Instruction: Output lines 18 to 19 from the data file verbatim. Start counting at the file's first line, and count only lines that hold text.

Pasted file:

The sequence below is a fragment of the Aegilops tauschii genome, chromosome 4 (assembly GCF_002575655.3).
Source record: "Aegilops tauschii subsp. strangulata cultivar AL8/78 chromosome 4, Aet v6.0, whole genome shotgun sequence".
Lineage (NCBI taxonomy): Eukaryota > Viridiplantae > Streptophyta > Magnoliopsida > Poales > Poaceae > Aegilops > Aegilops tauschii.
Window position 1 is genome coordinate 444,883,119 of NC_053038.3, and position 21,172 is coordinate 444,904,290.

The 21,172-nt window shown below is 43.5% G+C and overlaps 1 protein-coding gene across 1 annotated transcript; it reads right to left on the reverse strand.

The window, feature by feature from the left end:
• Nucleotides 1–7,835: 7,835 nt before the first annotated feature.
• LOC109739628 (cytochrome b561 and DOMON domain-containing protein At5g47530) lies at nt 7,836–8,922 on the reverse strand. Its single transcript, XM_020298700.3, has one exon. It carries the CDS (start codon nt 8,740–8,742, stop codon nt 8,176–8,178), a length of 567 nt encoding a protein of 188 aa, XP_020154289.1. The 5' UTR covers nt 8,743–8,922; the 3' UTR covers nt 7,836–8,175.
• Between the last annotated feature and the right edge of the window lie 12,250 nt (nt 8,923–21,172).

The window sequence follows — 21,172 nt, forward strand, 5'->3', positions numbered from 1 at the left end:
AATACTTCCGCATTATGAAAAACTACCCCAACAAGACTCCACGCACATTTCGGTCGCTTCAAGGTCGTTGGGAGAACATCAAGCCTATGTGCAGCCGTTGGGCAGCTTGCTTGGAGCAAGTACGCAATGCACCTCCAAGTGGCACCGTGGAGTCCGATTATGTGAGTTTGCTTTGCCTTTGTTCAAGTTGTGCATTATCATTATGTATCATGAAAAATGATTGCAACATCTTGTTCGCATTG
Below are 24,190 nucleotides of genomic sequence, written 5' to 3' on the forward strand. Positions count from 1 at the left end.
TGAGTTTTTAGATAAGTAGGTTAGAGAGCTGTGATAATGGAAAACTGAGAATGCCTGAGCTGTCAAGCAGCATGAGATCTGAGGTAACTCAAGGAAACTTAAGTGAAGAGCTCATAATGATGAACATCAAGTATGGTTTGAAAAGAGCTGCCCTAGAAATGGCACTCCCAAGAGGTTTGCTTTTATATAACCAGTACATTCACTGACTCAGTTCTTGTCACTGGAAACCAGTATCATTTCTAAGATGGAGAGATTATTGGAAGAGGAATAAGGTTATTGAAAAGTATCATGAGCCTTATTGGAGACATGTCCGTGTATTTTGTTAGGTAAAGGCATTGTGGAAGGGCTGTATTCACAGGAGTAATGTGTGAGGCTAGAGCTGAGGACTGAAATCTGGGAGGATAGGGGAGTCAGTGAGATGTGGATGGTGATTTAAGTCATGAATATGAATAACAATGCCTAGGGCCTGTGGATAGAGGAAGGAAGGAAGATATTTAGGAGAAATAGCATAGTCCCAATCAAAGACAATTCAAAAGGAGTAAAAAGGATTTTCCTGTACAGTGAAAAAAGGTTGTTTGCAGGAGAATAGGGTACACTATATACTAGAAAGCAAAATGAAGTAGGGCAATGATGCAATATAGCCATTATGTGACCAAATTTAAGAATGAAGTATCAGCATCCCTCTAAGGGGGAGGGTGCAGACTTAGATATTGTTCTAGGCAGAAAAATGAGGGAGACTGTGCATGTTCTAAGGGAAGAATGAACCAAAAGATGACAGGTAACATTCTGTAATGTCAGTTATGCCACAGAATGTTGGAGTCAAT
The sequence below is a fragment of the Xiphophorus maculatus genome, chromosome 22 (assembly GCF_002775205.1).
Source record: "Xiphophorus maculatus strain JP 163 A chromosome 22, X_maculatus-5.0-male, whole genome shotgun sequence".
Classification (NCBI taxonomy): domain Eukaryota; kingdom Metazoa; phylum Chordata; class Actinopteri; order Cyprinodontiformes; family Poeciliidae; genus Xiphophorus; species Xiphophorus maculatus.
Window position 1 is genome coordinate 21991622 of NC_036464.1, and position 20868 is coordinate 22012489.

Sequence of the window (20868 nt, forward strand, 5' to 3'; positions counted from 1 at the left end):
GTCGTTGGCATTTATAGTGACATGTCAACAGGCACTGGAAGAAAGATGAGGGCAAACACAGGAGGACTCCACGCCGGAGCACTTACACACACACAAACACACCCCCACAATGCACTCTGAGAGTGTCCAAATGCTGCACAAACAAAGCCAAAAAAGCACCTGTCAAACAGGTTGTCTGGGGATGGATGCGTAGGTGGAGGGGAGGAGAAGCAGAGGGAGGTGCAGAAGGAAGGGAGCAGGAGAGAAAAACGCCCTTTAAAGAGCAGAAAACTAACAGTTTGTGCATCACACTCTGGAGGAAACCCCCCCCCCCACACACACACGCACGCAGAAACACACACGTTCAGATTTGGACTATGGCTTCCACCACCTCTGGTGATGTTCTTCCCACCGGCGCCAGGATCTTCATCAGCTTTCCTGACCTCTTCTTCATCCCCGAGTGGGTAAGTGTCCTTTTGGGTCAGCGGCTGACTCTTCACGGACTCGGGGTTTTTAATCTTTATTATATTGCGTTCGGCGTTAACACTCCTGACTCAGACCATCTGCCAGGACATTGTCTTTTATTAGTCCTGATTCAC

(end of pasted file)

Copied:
Sequence of the window (20868 nt, forward strand, 5' to 3'; positions counted from 1 at the left end):
GTCGTTGGCATTTATAGTGACATGTCAACAGGCACTGGAAGAAAGATGAGGGCAAACACAGGAGGACTCCACGCCGGAGCACTTACACACACACAAACACACCCCCACAATGCACTCTGAGAGTGTCCAAATGCTGCACAAACAAAGCCAAAAAAGCACCTGTCAAACAGGTTGTCTGGGGATGGATGCGTAGGTGGAGGGGAGGAGAAGCAGAGGGAGGTGCAGAAGGAAGGGAGCAGGAGAGAAAAACGCCCTTTAAAGAGCAGAAAACTAACAGTTTGTGCATCACACTCTGGAGGAAACCCCCCCCCCCACACACACACGCACGCAGAAACACACACGTTCAGATTTGGACTATGGCTTCCACCACCTCTGGTGATGTTCTTCCCACCGGCGCCAGGATCTTCATCAGCTTTCCTGACCTCTTCTTCATCCCCGAGTGGGTAAGTGTCCTTTTGGGTCAGCGGCTGACTCTTCACGGACTCGGGGTTTTTAATCTTTATTATATTGCGTTCGGCGTTAACACTCCTGACTCAGACCATCTGCCAGGACATTGTCTTTTATTAGTCCTGATTCAC